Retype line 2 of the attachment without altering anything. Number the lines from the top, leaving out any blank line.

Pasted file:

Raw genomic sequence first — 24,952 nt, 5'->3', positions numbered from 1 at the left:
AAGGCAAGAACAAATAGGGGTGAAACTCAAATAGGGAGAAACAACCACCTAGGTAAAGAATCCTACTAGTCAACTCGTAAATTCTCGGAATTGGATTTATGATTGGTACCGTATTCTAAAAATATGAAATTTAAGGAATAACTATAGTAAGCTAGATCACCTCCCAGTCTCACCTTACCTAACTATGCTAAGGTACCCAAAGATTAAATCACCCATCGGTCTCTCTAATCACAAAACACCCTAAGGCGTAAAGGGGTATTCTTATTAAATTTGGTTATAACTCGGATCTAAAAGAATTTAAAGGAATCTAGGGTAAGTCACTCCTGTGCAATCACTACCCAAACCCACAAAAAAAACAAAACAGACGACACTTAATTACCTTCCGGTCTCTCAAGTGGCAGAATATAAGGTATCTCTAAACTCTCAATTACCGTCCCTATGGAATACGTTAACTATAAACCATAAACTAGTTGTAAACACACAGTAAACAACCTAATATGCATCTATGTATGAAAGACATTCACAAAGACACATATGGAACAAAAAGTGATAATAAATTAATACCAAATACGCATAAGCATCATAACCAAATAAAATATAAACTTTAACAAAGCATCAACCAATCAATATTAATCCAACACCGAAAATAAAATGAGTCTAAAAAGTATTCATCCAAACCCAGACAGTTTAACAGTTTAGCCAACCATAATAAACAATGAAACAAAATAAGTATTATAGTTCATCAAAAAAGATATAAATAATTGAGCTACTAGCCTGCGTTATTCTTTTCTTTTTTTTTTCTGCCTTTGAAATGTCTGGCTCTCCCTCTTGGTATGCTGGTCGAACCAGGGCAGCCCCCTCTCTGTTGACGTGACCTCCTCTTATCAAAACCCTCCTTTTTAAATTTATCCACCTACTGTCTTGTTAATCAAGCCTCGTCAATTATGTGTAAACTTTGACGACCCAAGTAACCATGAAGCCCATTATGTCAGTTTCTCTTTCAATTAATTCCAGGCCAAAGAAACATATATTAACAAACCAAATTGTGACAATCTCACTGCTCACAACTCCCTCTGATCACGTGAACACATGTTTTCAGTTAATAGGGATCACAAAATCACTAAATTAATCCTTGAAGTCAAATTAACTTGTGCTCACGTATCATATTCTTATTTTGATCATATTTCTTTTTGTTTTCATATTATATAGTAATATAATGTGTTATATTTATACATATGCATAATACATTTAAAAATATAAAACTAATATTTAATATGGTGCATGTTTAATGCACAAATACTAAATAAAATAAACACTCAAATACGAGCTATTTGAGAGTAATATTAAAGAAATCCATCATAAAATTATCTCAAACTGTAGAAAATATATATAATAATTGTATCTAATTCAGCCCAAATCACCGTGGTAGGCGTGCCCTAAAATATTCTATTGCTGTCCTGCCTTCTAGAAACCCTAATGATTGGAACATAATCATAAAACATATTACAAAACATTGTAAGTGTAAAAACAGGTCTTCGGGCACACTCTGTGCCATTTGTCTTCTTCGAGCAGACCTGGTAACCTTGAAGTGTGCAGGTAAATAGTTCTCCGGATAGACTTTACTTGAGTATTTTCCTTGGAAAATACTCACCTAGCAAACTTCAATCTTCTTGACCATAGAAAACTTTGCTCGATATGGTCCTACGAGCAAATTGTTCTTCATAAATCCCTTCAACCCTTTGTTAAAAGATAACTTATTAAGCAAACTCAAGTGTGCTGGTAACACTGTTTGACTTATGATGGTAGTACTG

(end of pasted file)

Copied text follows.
AAGGCAAGAACAAATAGGGGTGAAACTCAAATAGGGAGAAACAACCACCTAGGTAAAGAATCCTACTAGTCAACTCGTAAATTCTCGGAATTGGATTTATGATTGGTACCGTATTCTAAAAATATGAAATTTAAGGAATAACTATAGTAAGCTAGATCACCTCCCAGTCTCACCTTACCTAACTATGCTAAGGTACCCAAAGATTAAATCACCCATCGGTCTCTCTAATCACAAAACACCCTAAGGCGTAAAGGGGTATTCTTATTAAATTTGGTTATAACTCGGATCTAAAAGAATTTAAAGGAATCTAGGGTAAGTCACTCCTGTGCAATCACTACCCAAACCCACAAAAAAAACAAAACAGACGACACTTAATTACCTTCCGGTCTCTCAAGTGGCAGAATATAAGGTATCTCTAAACTCTCAATTACCGTCCCTATGGAATACGTTAACTATAAACCATAAACTAGTTGTAAACACACAGTAAACAACCTAATATGCATCTATGTATGAAAGACATTCACAAAGACACATATGGAACAAAAAGTGATAATAAATTAATACCAAATACGCATAAGCATCATAACCAAATAAAATATAAACTTTAACAAAGCATCAACCAATCAATATTAATCCAACACCGAAAATAAAATGAGTCTAAAAAGTATTCATCCAAACCCAGACAGTTTAACAGTTTAGCCAACCATAATAAACAATGAAACAAAATAAGTATTATAGTTCATCAAAAAAGATATAAATAATTGAGCTACTAGCCTGCGTTATTCTTTTCTTTTTTTTTTCTGCCTTTGAAATGTCTGGCTCTCCCTCTTGGTATGCTGGTCGAACCAGGGCAGCCCCCTCTCTGTTGACGTGACCTCCTCTTATCAAAACCCTCCTTTTTAAATTTATCCACCTACTGTCTTGTTAATCAAGCCTCGTCAATTATGTGTAAACTTTGACGACCCAAGTAACCATGAAGCCCATTATGTCAGTTTCTCTTTCAATTAATTCCAGGCCAAAGAAACATATATTAACAAACCAAATTGTGACAATCTCACTGCTCACAACTCCCTCTGATCACGTGAACACATGTTTTCAGTTAATAGGGATCACAAAATCACTAAATTAATCCTTGAAGTCAAATTAACTTGTGCTCACGTATCATATTCTTATTTTGATCATATTTCTTTTTGTTTTCATATTATATAGTAATATAATGTGTTATATTTATACATATGCATAATACATTTAAAAATATAAAACTAATATTTAATATGGTGCATGTTTAATGCACAAATACTAAATAAAATAAACACTCAAATACGAGCTATTTGAGAGTAATATTAAAGAAATCCATCATAAAATTATCTCAAACTGTAGAAAATATATATAATAATTGTATCTAATTCAGCCCAAATCACCGTGGTAGGCGTGCCCTAAAATATTCTATTGCTGTCCTGCCTTCTAGAAACCCTAATGATTGGAACATAATCATAAAACATATTACAAAACATTGTAAGTGTAAAAACAGGTCTTCGGGCACACTCTGTGCCATTTGTCTTCTTCGAGCAGACCTGGTAACCTTGAAGTGTGCAGGTAAATAGTTCTCCGGATAGACTTTACTTGAGTATTTTCCTTGGAAAATACTCACCTAGCAAACTTCAATCTTCTTGACCATAGAAAACTTTGCTCGATATGGTCCTACGAGCAAATTGTTCTTCATAAATCCCTTCAACCCTTTGTTAAAAGATAACTTATTAAGCAAACTCAAGTGTGCTGGTAACACTGTTTGACTTATGATGGTAGTACTG